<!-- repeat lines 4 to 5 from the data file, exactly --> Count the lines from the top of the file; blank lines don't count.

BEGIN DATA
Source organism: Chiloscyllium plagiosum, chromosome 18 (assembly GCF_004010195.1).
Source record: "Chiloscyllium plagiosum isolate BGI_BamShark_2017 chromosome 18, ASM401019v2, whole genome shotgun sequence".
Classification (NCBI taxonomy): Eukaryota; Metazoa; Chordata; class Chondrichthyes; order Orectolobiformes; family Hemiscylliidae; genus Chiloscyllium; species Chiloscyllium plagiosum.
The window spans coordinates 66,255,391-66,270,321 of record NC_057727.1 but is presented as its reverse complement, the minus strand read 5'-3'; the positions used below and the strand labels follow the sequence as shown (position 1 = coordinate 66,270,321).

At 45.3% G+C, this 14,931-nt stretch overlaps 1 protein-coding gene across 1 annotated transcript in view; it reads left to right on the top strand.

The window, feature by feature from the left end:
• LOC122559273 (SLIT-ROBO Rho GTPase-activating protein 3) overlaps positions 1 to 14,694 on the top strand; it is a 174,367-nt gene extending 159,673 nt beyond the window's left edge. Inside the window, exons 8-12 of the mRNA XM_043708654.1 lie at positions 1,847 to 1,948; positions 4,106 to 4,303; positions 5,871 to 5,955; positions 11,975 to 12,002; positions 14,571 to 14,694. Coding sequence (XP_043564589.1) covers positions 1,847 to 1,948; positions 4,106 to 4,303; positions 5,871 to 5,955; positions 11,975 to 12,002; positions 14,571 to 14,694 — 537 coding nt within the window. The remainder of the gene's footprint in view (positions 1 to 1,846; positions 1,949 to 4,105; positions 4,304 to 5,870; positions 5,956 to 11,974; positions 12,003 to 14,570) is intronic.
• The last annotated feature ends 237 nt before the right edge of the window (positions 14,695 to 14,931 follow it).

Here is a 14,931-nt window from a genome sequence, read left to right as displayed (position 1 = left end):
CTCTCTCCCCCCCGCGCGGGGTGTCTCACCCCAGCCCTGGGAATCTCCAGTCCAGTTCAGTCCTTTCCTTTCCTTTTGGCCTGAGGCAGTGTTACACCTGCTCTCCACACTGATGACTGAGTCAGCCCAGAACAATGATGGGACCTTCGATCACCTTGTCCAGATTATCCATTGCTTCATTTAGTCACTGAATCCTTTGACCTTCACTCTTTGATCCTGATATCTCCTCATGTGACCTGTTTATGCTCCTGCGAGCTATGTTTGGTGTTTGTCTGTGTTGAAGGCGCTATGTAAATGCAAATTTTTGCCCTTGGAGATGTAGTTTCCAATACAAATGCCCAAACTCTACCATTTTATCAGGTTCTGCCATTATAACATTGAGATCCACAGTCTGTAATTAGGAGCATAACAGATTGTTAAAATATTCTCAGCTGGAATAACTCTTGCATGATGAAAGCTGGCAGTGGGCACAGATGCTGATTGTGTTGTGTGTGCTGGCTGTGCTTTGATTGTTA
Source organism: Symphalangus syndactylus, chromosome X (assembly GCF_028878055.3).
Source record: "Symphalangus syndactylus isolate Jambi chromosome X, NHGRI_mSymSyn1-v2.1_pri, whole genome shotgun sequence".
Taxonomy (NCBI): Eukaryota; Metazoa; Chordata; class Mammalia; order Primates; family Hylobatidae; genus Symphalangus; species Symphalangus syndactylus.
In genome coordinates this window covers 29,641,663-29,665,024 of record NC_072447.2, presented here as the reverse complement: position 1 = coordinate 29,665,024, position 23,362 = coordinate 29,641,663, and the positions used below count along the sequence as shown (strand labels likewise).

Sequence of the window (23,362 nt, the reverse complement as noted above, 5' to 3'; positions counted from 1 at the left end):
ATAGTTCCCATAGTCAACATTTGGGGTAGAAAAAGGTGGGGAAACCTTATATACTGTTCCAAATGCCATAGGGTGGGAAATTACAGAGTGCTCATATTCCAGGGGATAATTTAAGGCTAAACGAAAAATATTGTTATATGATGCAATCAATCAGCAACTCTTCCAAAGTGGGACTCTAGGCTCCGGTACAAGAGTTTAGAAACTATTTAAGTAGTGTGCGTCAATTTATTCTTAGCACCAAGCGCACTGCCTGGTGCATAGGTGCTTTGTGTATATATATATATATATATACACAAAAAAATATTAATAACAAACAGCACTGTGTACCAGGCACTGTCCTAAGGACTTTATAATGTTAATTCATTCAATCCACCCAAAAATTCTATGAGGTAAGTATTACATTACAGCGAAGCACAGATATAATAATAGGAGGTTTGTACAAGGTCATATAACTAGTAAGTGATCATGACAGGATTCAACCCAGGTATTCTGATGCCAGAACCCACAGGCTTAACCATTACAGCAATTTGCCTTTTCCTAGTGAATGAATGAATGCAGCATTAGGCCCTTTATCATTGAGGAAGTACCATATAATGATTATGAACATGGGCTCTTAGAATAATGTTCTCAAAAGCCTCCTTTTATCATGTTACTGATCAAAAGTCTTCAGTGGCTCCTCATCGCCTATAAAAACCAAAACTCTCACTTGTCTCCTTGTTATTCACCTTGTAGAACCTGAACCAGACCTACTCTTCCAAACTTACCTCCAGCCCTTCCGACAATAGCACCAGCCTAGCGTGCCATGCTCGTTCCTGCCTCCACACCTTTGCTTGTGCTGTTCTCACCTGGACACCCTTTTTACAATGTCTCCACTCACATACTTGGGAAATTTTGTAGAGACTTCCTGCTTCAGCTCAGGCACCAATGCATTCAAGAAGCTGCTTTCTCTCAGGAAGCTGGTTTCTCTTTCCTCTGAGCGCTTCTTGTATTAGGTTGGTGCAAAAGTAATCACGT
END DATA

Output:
The window spans coordinates 66,255,391-66,270,321 of record NC_057727.1 but is presented as its reverse complement, the minus strand read 5'-3'; the positions used below and the strand labels follow the sequence as shown (position 1 = coordinate 66,270,321).

At 45.3% G+C, this 14,931-nt stretch overlaps 1 protein-coding gene across 1 annotated transcript in view; it reads left to right on the top strand.